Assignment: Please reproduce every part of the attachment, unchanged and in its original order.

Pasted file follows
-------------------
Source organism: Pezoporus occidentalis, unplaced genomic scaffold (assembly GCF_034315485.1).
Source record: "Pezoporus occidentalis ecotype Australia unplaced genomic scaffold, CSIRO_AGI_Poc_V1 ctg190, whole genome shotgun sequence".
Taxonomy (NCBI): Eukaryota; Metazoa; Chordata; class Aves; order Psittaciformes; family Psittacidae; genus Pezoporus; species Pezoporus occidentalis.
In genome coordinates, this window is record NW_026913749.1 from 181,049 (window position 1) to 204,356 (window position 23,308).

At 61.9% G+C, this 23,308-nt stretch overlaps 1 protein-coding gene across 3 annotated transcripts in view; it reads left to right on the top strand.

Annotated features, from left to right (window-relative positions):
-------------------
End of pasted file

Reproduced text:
Source organism: Pezoporus occidentalis, unplaced genomic scaffold (assembly GCF_034315485.1).
Source record: "Pezoporus occidentalis ecotype Australia unplaced genomic scaffold, CSIRO_AGI_Poc_V1 ctg190, whole genome shotgun sequence".
Taxonomy (NCBI): Eukaryota; Metazoa; Chordata; class Aves; order Psittaciformes; family Psittacidae; genus Pezoporus; species Pezoporus occidentalis.
In genome coordinates, this window is record NW_026913749.1 from 181,049 (window position 1) to 204,356 (window position 23,308).

At 61.9% G+C, this 23,308-nt stretch overlaps 1 protein-coding gene across 3 annotated transcripts in view; it reads left to right on the top strand.

Annotated features, from left to right (window-relative positions):